Jesus answered them, “Truly, truly, I say to you, you seek me, not because you saw signs, but because you ate your fill of the loaves. Do not labor for the food which perishes, but for the food which endures to eternal life, which the Son of man will give to you; for on him has God the Father set his seal.” (J0hn 6:26-27)

“For the early Christians, the Body of Christ is on the altar because He is among them. For the contemporary Christians, Christ is here because His Body is on the altar. It seems to be analogous, but in fact, there is an essential difference between the early Christians and us. For them, everything is in knowing Christ, loving Him. For us, everything is in the desire to be enlightened. The early Christians came to Communion to follow Christ, whereas now Christ is not the unique reason for partaking of Communion.” (Fr. Alexander Schmemman, The Journals of Father Alexander Schmemman, p. 31)

It is possible that we are far more interested in the gifts that we will personally receive than we are in the Giver of the gifts.  We come to church for what we can get out of it.  We lose interest in Christ, but want miracles in our lives.  We crave contact with the divine but don’t want there to be a Lord over  us.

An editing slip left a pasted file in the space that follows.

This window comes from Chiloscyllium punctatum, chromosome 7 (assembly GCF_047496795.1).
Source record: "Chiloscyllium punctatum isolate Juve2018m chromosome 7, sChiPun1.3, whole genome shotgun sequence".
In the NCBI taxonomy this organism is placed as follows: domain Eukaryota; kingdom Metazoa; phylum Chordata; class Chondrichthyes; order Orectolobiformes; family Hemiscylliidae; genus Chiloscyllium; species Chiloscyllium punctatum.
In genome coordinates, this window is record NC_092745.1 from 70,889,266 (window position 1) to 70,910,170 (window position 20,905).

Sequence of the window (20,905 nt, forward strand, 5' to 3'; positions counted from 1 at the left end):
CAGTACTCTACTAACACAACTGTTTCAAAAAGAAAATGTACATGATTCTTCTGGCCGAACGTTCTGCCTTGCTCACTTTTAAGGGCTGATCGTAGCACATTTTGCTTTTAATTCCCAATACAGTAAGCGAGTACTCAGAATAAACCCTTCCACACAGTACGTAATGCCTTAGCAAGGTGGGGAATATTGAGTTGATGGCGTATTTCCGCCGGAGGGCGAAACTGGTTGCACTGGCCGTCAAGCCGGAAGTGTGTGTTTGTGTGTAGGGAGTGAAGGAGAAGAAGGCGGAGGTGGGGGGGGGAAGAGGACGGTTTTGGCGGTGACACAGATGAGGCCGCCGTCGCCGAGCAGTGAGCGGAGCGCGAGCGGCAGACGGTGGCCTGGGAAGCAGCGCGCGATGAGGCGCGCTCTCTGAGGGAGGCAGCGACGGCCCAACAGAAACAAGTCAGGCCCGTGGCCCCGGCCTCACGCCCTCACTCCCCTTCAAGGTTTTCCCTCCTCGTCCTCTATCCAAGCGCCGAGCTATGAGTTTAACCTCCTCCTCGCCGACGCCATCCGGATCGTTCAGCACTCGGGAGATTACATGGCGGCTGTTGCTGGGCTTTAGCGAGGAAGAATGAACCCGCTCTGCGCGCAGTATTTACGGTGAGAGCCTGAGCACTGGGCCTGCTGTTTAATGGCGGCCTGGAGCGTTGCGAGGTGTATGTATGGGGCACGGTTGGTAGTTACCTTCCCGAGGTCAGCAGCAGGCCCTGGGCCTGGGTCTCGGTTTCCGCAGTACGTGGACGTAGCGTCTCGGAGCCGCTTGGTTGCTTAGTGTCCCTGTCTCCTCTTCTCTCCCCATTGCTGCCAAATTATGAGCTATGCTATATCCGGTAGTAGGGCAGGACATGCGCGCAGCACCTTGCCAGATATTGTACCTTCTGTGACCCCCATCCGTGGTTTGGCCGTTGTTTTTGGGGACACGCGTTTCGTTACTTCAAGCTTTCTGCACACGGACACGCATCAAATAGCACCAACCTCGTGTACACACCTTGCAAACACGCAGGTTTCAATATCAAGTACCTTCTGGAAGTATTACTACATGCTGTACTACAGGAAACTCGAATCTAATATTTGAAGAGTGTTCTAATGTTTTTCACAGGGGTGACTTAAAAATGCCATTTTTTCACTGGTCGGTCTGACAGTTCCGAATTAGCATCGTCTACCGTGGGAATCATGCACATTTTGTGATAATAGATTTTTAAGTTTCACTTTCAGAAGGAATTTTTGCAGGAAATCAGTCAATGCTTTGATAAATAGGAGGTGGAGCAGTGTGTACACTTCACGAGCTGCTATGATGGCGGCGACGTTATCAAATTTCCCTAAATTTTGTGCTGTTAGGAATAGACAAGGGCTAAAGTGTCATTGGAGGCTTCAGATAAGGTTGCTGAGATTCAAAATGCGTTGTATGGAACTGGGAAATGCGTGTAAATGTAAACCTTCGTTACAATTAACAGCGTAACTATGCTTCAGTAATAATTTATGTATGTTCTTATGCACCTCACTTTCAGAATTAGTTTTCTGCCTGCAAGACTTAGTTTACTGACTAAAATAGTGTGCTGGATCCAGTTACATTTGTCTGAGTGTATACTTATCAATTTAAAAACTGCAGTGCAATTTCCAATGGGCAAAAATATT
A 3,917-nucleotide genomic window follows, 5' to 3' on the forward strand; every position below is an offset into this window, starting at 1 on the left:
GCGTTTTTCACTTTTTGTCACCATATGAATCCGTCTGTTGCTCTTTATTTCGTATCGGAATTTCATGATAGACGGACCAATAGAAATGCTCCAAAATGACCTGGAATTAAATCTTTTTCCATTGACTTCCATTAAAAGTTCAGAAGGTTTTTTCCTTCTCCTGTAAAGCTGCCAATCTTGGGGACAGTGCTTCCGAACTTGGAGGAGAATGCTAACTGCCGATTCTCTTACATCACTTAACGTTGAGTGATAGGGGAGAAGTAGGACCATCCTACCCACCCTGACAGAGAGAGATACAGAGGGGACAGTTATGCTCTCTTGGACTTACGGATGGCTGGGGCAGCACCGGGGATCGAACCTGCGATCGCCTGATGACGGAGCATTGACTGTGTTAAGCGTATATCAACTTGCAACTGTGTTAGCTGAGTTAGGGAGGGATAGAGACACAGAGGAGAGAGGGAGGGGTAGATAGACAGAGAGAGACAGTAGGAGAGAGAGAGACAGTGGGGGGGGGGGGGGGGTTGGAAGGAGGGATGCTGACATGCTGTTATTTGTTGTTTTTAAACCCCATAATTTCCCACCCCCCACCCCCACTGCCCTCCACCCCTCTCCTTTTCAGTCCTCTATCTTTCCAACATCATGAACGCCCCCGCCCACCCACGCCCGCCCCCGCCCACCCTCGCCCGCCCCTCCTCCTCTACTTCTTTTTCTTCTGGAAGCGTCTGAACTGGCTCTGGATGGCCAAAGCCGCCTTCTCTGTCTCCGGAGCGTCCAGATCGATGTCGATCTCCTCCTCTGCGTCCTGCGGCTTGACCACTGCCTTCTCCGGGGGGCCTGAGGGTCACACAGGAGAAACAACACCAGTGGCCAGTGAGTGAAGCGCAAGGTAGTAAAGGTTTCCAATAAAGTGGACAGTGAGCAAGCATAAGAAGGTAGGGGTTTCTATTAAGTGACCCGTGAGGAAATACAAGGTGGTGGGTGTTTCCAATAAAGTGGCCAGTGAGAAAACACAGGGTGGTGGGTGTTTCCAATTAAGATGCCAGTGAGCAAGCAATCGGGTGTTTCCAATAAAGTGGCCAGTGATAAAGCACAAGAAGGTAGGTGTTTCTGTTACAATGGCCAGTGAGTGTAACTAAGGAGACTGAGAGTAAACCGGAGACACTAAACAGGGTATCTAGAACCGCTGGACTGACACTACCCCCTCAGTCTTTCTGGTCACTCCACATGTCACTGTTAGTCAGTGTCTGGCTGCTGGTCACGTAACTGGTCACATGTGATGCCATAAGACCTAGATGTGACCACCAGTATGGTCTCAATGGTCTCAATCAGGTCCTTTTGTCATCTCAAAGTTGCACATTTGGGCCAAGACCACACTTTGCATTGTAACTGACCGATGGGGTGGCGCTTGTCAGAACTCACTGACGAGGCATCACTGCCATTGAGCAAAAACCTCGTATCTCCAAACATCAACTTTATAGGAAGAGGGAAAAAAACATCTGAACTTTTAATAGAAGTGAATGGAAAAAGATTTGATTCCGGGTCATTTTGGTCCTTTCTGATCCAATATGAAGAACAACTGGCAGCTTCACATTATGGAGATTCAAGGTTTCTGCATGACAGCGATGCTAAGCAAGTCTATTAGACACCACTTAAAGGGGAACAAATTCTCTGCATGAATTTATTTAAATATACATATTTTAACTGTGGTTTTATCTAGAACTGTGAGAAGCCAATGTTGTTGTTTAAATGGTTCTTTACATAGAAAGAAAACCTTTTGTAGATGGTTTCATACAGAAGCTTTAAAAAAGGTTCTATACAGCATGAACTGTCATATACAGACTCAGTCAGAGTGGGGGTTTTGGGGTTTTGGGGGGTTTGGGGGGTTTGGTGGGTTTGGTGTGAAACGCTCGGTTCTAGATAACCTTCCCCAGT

“You search the scriptures, because you think that in them you have eternal life; and it is they that bear witness to me; yet you refuse to come to me that you may have life.” (John 5:39-40)

Mary Magdalene turned round and saw Jesus standing, but she did not know that it was Jesus. Jesus said to her, “Woman, why are you weeping? Whom do you seek?” Supposing him to be the gardener, she said to him, “Sir, if you have carried him away, tell me where you have laid him, and I will take him away.” Jesus said to her, “Mary.” She turned and said to him in Hebrew, “Rabboni!” (John 20:14-16)

Next:  (II)  Whom Do You Seek?

Blessed is the Kingdom

“The first exclamation of the Divine Liturgy reveals the key to the entire celebration:

Blessed is the Kingdom of the Father and of the Son and of the Holy Spirit, now and ever and unto ages of ages.

With these words the celebrant announces the source and the goal of the divine service of the People of God, the very context and contents of the entire liturgical action. It is the Kingdom of God brought to the world by Jesus Christ, the Son of God, and mystically reigning already in the faithful disciples of Christ by the presence and power of the Holy Spirit.